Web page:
note = "1023396",
year = "2015",
doi = "10.1017/S1742170515000381",
language = "English",
volume = "31",
pages = "471 -- 484",
journal = "Renewable Agriculture and Food Systems",

}

Predicting the effect of rotation design on N, P, K balances on organic farms using the NDICEA model. / Smith, LG; Tarsitano, D; Topp, CFE; Jones, SK; Gerrard, CL; Pearce, BD; Williams, AG; Watson, CA.

In: Renewable Agriculture and Food Systems, Vol. 31, 2015, p. 471 - 484.

Research output: Contribution to journalArticle

TY - JOUR

T1 - Predicting the effect of rotation design on N, P, K balances on organic farms using the NDICEA model

AU - Smith, LG

AU - Tarsitano, D

AU - Topp, CFE

AU - Jones, SK

AU - Gerrard, CL

AU - Pearce, BD

AU - Williams, AG

AU - Watson, CA

N1 - 1023396

PY - 2015

Y1 - 2015

N2 - The dynamic model Nitrogen Dynamics in Crop rotations in Ecological Agriculture (NDICEA) was used to assess the nitrogen (N), phosphorus (P) and potassium (K) balance of long-term organic cropping trials and typical organic crop rotations on a range of soil types and rainfall zones in the UK. The measurements of soil N taken at each of the organic trial sites were also used to assess the performance of NDICEA. The modeled outputs compared well to recorded soil N levels, with relatively small error margins. NDICEA therefore seems to be a useful tool for UK organic farmers. The modeling of typical organic rotations has shown that positive N balances can be achieved, although negative N balances can occur under high rainfall conditions and on lighter soil types as a result of leaching. The analysis and modeling also showed that some organic cropping systems rely on imported sources of P and K to maintain an adequate balance and large deficits of both nutrients are apparent in stockless systems. Although the K deficits could be addressed through the buffering capacity of minerals, the amount available for crop uptake will depend on the type and amount of minerals present, current cropping and fertilization practices and the climatic environment. A P deficit represents a more fundamental problem for the maintenance of crop yields and the organic sector currently relies on mined sources of P which represents a fundamental conflict with the International Federation of Organic Agriculture Movements organic principles.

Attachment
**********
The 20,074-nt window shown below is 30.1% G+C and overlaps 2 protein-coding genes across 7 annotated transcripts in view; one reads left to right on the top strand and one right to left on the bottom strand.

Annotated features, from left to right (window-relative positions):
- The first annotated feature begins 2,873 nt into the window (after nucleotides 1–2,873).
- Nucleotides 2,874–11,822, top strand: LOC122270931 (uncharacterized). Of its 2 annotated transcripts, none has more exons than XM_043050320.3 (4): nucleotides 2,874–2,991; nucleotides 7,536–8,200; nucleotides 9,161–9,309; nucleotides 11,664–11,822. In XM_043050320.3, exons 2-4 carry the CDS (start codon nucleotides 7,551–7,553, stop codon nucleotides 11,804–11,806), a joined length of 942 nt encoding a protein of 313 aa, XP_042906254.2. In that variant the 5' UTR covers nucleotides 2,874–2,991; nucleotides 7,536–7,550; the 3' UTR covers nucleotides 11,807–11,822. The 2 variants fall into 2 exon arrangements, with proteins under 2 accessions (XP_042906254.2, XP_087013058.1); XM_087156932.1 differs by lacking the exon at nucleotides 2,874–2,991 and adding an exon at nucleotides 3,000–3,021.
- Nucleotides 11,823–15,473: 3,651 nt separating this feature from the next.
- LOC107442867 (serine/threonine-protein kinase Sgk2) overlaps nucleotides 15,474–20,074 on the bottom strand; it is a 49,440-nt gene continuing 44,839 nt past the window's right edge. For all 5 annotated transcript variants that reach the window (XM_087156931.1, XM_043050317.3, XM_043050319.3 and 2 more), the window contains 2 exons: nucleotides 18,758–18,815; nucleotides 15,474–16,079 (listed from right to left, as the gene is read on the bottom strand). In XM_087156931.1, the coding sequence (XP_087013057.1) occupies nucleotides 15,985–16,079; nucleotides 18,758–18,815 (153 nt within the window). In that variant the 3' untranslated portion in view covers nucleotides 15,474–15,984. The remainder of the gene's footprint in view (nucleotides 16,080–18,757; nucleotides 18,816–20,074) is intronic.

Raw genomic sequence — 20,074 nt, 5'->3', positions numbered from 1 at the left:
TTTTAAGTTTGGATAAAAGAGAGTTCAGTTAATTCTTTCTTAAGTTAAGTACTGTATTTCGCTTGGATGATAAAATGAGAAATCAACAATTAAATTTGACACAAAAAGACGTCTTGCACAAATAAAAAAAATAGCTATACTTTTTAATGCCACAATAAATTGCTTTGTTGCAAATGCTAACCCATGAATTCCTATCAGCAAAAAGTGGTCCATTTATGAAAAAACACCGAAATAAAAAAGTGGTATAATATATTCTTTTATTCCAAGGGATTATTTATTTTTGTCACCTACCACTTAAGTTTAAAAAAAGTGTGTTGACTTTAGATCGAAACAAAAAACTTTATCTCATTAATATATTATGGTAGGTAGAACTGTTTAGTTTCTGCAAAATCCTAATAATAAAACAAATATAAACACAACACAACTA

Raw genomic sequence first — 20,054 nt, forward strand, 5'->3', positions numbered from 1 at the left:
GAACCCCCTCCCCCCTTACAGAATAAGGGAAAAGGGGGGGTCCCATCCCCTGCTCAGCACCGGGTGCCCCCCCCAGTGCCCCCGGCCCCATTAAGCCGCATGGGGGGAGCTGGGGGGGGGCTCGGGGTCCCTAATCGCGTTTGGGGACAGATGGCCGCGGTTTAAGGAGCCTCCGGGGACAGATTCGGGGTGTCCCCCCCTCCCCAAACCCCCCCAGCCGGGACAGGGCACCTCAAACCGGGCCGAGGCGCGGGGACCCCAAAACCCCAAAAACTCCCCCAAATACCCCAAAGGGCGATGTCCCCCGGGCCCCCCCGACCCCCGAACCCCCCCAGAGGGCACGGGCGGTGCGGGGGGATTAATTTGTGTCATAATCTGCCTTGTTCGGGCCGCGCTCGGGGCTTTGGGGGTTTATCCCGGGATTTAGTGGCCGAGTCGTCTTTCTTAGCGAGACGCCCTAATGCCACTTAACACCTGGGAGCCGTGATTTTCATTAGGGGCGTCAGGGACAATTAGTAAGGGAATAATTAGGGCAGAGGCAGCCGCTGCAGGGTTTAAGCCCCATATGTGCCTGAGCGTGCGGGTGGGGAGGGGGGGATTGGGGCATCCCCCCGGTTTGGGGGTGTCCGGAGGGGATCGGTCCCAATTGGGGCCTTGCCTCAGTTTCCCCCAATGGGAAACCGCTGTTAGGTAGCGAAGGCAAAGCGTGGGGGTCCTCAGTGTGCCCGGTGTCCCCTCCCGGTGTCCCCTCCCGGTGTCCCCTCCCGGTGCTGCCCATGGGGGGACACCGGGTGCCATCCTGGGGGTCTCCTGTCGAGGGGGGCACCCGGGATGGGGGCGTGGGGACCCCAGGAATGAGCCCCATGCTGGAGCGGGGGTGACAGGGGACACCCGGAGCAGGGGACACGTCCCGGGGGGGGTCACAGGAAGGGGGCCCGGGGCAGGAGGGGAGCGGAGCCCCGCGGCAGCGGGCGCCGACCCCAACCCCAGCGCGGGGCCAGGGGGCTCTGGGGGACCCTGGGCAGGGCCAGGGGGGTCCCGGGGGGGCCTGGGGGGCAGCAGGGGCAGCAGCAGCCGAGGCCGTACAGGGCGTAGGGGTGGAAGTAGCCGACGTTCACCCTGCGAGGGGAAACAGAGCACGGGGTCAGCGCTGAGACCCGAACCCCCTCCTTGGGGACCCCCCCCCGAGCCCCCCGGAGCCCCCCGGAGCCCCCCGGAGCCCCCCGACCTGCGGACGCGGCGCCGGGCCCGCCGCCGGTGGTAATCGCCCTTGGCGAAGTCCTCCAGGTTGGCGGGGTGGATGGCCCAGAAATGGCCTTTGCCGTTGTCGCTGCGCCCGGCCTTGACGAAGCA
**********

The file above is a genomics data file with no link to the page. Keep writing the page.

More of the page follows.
AB - The dynamic model Nitrogen Dynamics in Crop rotations in Ecological Agriculture (NDICEA) was used to assess the nitrogen (N), phosphorus (P) and potassium (K) balance of long-term organic cropping trials and typical organic crop rotations on a range of soil types and rainfall zones in the UK. The measurements of soil N taken at each of the organic trial sites were also used to assess the performance of NDICEA. The modeled outputs compared well to recorded soil N levels, with relatively small error margins. NDICEA therefore seems to be a useful tool for UK organic farmers. The modeling of typical organic rotations has shown that positive N balances can be achieved, although negative N balances can occur under high rainfall conditions and on lighter soil types as a result of leaching. The analysis and modeling also showed that some organic cropping systems rely on imported sources of P and K to maintain an adequate balance and large deficits of both nutrients are apparent in stockless systems. Although the K deficits could be addressed through the buffering capacity of minerals, the amount available for crop uptake will depend on the type and amount of minerals present, current cropping and fertilization practices and the climatic environment. A P deficit represents a more fundamental problem for the maintenance of crop yields and the organic sector currently relies on mined sources of P which represents a fundamental conflict with the International Federation of Organic Agriculture Movements organic principles.

KW - Crop rotation

KW - Nutrients

KW - Organic farming

KW - Sustainability

U2 - 10.1017/S1742170515000381

DO - 10.1017/S1742170515000381

M3 - Article

VL - 31

SP - 471

EP - 484

JO - Renewable Agriculture and Food Systems

JF - Renewable Agriculture and Food Systems

ER -